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(EX/S2-1) Resistive Wall Stabilization of High Beta Plasmas in DIII-D

E.J. Strait1), J. Bialek2), N. Bogatu3), M. Chance4), M.S. Chu1), D. Edgell3), A.M. Garofalo2), G.L. Jackson1), T.H. Jensen1), L.C. Johnson4), J.S. Kim3), R.J. La Haye1), G. Navratil2), M. Okabayashi4), H. Reimerdes2), J.T. Scoville1), A.D. Turnbull1), M.L. Walker1), DIII-D Team
1) General Atomics, San Diego, USA
2) Columbia University, New York, New York, USA
3) Fartech, Inc., San Diego, USA
4) Princeton Plasma Physics Laboratory, Princeton, New Jersey, USA

Abstract.  Recent DIII-D experiments have demonstrated sustained stable operation well above the free-boundary stability limit. The n=1 ideal kink mode is stabilized at high beta by a resistive wall and a combination of plasma rotation and active feedback, or by rotation alone. The key to this achievement has been to minimize resonant asymmetries of the magnetic field. Theory predicts that a resonant plasma response to any static n=1 field asymmetry will enhance the drag on plasma rotation at high beta, leading to loss of rotation followed by growth of an instability. This resonant plasma response has been directly observed in DIII-D experiments, and a new technique makes use of the resonant response to reduce the magnetic field asymmetry through feedback control. With reduction of the resonant drag, beta has been sustained at more than 1.5 times the free-boundary stability limit for longer than 1 s. The ideal wall-stabilized beta limit has been reached, at approximately twice the free-boundary limit. *Work supported by U.S. Department of Energy under Contracts DE-AC03-99ER54464, DE-AC05-00OR22725, and Grant DE-FG02-89ER53297.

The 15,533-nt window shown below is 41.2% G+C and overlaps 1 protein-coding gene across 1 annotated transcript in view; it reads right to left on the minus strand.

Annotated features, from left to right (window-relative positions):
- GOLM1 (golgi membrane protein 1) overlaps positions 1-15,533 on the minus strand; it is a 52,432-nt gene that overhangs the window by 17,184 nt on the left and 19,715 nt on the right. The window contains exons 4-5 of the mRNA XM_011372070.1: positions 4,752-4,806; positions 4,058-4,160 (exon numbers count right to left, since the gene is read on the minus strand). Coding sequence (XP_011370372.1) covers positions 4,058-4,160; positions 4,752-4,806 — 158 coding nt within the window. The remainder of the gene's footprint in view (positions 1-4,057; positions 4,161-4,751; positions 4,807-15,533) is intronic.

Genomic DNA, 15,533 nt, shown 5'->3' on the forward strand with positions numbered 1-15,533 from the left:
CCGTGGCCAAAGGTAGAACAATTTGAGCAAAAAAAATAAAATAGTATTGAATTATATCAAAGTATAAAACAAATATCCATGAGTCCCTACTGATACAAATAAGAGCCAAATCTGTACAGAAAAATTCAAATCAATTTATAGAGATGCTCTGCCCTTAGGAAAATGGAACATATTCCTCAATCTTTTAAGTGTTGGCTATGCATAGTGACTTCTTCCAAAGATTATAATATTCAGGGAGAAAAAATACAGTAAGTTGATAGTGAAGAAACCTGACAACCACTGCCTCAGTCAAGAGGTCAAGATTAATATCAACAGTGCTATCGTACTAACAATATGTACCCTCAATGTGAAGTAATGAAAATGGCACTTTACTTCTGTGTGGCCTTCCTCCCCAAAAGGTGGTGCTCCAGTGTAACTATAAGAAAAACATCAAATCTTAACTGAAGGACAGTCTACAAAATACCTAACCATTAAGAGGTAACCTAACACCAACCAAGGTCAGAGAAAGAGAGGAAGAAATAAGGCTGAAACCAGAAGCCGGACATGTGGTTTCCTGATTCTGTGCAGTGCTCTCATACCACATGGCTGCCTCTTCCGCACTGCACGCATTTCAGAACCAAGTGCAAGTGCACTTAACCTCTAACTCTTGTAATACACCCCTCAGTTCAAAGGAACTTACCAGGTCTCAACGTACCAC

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IAEA 2003